Remediation

Where a change of use and development of land is proposed and contaminant residues exceed the relevant criteria for the proposed land use then remediation or management measures may be necessary.

Once a site has been identified as requiring mediation or management a Remediation Action Plan (RMP) should be prepared.  A RMP should: 4277

  • Set remediation or management goals.
  • Document all risk-reducing procedures and plans.
  • Establish recording and reporting mechanisms.
  • Establish the environmental safeguards required to complete the remediation in an environmentally acceptable manner.
  • Identify and include proof of the necessary approvals, permits etc.

In some instances remediation, or a “full clean up” will not be achievable, or the risks from are adequately mitigated by preventing exposure to the contaminant, for example through concentrating the exposed site and only using non-exposed areas.  In this instance a Land Management Plan (LMP) will be used alongside an RMP.  The LMP will generally set out a clear monitoring strategy.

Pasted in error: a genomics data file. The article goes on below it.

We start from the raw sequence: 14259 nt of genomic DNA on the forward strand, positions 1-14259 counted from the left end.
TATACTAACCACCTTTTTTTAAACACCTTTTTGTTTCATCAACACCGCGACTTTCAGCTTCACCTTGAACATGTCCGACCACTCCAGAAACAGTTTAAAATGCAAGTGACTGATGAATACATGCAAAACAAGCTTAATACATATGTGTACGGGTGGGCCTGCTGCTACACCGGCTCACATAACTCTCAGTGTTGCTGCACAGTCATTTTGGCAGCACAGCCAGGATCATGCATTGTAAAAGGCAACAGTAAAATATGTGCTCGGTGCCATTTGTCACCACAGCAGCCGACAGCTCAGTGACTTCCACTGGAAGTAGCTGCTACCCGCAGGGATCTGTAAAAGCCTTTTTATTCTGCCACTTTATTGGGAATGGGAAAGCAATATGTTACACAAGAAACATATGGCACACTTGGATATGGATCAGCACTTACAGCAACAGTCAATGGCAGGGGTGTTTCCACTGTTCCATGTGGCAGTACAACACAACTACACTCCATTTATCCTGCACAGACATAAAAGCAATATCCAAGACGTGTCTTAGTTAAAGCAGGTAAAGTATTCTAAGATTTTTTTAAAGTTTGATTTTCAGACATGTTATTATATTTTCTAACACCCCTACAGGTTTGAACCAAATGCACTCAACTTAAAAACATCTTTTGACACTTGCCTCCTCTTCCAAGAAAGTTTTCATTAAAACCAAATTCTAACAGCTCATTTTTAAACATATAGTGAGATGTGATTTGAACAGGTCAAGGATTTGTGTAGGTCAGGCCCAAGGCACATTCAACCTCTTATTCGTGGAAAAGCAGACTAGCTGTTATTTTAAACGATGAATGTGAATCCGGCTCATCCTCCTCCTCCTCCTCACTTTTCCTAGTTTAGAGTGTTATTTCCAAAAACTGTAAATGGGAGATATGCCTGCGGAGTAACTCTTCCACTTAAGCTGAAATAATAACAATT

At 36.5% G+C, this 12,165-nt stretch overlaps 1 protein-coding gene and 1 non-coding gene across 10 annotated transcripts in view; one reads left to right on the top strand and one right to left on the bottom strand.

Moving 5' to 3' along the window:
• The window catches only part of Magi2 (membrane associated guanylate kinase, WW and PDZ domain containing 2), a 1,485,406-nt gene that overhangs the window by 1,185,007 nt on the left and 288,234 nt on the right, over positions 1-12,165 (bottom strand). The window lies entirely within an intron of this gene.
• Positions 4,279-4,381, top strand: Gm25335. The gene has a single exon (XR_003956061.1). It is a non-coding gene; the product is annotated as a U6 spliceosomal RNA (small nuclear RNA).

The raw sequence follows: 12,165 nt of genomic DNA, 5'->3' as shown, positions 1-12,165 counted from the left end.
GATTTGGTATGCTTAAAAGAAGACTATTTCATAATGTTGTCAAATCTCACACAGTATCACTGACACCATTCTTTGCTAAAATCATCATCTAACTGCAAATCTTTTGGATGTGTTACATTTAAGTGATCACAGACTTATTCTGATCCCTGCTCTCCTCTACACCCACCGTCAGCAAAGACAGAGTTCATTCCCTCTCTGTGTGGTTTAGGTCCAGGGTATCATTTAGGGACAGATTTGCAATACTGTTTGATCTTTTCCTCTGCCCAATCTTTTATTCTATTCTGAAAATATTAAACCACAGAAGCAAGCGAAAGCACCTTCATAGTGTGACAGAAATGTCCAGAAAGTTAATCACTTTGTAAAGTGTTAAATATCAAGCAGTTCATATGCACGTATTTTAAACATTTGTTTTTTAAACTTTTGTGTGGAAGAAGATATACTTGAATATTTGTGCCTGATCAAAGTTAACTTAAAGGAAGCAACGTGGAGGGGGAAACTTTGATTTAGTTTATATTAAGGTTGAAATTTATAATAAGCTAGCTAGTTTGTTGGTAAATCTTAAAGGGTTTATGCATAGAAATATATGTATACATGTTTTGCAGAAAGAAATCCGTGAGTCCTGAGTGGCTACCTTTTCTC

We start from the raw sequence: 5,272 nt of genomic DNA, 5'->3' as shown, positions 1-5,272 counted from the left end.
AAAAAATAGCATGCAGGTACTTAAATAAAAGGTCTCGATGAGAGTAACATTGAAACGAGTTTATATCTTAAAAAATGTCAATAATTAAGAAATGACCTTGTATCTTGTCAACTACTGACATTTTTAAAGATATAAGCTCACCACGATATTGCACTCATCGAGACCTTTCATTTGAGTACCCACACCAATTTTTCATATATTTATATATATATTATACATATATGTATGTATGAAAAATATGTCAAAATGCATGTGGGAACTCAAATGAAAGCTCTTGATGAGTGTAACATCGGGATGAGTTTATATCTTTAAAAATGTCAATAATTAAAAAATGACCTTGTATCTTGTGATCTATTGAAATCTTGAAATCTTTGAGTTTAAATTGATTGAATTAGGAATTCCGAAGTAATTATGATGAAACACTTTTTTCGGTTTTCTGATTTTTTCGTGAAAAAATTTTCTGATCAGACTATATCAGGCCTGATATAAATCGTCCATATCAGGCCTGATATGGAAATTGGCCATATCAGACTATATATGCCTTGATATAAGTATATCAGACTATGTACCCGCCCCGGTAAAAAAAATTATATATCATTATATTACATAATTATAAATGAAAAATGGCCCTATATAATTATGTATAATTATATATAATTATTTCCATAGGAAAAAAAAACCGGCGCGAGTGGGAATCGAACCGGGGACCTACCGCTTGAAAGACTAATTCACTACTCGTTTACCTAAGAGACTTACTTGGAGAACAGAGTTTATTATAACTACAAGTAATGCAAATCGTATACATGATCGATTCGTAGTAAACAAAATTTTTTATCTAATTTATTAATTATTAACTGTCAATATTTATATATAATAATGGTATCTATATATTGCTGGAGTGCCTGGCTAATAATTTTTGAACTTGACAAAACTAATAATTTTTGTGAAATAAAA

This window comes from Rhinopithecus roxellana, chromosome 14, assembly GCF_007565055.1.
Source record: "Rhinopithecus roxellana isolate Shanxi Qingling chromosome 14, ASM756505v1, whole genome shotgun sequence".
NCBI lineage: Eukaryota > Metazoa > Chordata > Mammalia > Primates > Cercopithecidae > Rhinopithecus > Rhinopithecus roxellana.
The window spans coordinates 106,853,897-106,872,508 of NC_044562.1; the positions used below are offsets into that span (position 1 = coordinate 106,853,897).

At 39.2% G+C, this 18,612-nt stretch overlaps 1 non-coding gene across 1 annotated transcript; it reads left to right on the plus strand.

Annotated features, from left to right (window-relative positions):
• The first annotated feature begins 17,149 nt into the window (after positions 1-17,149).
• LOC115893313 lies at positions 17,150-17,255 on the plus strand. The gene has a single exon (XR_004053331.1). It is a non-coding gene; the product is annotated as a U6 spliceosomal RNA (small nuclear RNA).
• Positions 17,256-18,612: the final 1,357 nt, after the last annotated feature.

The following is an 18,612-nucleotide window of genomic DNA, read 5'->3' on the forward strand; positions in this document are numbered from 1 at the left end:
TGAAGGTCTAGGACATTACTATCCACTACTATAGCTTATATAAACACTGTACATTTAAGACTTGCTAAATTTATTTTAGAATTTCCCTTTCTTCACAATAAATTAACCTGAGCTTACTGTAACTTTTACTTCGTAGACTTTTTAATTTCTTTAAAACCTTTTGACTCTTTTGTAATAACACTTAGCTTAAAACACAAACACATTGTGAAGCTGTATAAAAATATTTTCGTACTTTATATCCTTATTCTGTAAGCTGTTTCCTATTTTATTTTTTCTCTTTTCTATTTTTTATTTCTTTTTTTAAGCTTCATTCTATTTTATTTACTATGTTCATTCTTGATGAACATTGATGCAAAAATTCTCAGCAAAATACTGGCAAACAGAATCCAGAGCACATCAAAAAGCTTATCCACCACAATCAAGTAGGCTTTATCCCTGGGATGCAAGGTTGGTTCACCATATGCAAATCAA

RMPs and LMPs will generally form the basis for proposing consent conditions.  Consent conditions for contaminated properties may include any of the following; full site clean-up, which can include but is not limited to excavation and removal of contaminated soils; dilution; containment such as 'cap and contain,;' 4278   treatment of the contamination to safe levels in the soil; or vertical blending by deep ploughing of the soil with clean soils. (though this is the least preferred method of the council as it can lead to larger volumes of soils being contaminated).

  1. Ministry for the Environment 2011 (revised) Contaiminated land management guidelines No. 1: Reporting on contaminated sites in New Zealand. Wellington. MfE.

  2. http://www.tasman.govt.nz/environment/land/contaminated-land/changes-of-land-use-and-subdivision-on-potentially-contaminated-land

Last updated at 10:55AM on November 27, 2015